Open Letter to Doctors and Hospitals Planning Atrial Fibrillation Patient Events

Comments From Patients Are Requested

Recently we’ve been involved in and focused on a number of community atrial fibrillation patient events. As we plan for each, we try to share what we have learned in previous events so each event can run as smoothly as possible. Most of these comments are based on things heard from patients, but it’s time to reach out and ask for your input.

Here is what we have gleaned from past events. These comments are not reflections on any specific events.

For hospital marketing folks:

  1. Find a venue that is easy for us to access. Remember that many of us are in afib all the time, or may be in afib at the event. It helps if the venue is easy to find and there is convenient parking, or free valet parking, so we don’t have to walk so far. Our afib and beta blockers tire us easily and keep us exhausted.
  2. Refreshments are always appreciated, but do remember that many of us must avoid certain foods and beverages because of our afib.
  3. Help the doctors make their visual materials patient-friendly.
  4. Test the AV equipment to make sure that those with vision and hearing issues can still see and hear everything.

For doctors:

[Note: This isn’t meant to be harsh, but we’ve seen every one of these shut down audiences.]

  1. Use slides created just for patients. Please let the marketing folks help you make them patient-friendly by removing complicated terms and simplifying diagrams and pictures.
  2. Don’t use any slide you would show another doctor. Tiny print is impossible for us to read as some of us have vision problems caused by our afib drugs.
  3. Arrive early, not “fashionably late”, which just makes you look unprepared.
  4. Pre-load and test your slides and videos before we get started so you don’t have to fumble around to make them work. Videos are especially notorious for not working with projectors and we really would like to see what you had planned to show us. When things don’t work, you look unprepared and we wonder if that applies to your office and procedures. However, it can be very entertaining to watch you improvise when things go wrong.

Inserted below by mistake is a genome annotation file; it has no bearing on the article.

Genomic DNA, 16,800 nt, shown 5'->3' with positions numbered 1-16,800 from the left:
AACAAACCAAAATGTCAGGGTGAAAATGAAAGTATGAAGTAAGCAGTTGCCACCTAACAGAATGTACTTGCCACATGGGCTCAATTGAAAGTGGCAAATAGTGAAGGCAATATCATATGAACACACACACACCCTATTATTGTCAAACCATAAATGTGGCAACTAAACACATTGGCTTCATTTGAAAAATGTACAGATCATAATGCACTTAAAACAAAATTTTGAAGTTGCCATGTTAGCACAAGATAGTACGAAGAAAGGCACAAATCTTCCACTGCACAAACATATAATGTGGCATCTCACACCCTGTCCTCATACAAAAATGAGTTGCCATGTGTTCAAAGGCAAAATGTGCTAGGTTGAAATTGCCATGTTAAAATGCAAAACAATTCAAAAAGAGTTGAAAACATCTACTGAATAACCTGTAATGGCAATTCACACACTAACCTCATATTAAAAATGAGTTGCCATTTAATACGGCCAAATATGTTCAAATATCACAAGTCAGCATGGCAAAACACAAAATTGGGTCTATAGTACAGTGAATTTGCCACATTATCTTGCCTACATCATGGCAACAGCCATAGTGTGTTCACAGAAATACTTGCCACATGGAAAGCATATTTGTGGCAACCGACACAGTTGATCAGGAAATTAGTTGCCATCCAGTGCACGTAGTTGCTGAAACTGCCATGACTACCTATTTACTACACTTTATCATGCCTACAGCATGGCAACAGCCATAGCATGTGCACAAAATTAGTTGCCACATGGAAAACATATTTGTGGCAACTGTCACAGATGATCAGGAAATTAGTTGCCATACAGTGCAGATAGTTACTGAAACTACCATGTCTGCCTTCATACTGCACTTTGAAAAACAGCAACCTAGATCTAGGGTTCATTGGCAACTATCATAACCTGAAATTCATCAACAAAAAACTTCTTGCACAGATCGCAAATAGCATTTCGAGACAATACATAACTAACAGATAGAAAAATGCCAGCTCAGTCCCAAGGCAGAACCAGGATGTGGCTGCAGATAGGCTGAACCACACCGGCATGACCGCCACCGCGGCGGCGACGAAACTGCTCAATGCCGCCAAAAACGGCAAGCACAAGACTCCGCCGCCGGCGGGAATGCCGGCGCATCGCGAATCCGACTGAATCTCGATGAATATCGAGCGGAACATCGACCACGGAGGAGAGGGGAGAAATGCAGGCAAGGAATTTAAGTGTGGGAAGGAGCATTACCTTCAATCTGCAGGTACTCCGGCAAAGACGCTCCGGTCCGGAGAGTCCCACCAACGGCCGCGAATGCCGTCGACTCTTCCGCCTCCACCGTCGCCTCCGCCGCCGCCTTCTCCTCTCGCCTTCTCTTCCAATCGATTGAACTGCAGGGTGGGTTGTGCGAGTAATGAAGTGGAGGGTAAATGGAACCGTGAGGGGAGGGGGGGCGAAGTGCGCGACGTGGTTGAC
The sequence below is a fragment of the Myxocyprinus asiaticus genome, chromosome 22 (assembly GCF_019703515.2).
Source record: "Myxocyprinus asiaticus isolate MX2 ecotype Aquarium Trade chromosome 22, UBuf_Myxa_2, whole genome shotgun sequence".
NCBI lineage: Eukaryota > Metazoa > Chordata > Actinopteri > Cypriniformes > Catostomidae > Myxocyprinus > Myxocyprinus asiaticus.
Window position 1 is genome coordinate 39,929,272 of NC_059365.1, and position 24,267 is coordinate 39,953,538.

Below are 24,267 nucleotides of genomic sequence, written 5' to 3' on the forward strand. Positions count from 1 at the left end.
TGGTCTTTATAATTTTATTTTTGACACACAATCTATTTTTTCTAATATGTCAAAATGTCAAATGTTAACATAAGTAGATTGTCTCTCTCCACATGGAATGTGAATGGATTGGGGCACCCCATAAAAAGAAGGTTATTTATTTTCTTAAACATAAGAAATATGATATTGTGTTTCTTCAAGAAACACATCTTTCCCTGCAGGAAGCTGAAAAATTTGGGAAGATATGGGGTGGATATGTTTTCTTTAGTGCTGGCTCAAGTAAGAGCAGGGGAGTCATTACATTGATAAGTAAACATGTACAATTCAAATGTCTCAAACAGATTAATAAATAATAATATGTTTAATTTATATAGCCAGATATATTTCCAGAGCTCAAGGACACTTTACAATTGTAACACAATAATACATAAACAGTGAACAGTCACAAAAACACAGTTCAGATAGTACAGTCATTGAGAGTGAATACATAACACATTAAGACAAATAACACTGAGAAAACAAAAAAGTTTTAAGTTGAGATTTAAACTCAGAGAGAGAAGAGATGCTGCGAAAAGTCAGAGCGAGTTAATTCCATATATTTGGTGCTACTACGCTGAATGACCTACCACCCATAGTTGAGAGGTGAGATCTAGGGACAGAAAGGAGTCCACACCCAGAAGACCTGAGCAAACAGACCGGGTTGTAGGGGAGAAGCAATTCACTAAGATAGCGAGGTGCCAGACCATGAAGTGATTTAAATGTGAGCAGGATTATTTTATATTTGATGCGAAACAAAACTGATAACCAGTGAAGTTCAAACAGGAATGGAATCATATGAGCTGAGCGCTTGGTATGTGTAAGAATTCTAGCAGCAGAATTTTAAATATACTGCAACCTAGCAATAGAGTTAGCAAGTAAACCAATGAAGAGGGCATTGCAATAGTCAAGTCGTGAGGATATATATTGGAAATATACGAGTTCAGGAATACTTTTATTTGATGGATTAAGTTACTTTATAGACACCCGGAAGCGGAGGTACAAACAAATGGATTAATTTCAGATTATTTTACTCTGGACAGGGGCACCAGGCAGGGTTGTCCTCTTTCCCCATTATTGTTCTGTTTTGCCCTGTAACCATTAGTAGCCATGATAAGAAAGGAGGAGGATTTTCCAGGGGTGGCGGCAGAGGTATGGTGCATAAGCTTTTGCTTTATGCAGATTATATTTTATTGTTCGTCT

5. Avoid using confusing medical jargon and just use simple terms that we know, like catheter ablation and surgery.
  6. Slow down when you’re talking. We may be straining to hear you and to process medical terms that are new to us. If you have an accent, we are trying even harder to translate what you say before we can understand it.
  7. Avoid overloading us with too much information. Distill it down to what we need and skip the rest. Marketing can help with that.
  8. Don’t go on too long or you’ll lose our attention and our beta blockers will kick in and put us to sleep.
  9. Use simple drawings or animations, if you can, to make it easier for us to understand. Videos of procedures, echocardiograms or EKGs, and 3-D images of body parts are hard for us to understand because we haven’t been trained in them and have no idea what you are showing us.
  10. Don’t try to impress or dazzle us with your brilliance — save that for your doctor colleagues. What we want is for you to care about us, communicate with us, and be able to solve our unique afib problems.
  11. Realize that afib patients are at many different levels of understanding. While some of us do lots of research and understand afib quite well, many of us are new to it. If you presume that we all use the Internet for research and know a lot about our afib, you’ll aim way over the heads of 80-90% of us and will lose us. Those of us that have studied afib don’t mind a review of the basics and if we have sophisticated questions, we’ll come ask.

Putting on an afib patient event can be simple or can involve a huge effort, but regardless of what level of effort is involved, patients should leave feeling educated and more empowered to take charge of their afib.

So afib patients, am I right or wrong, and what did I leave out? Please .

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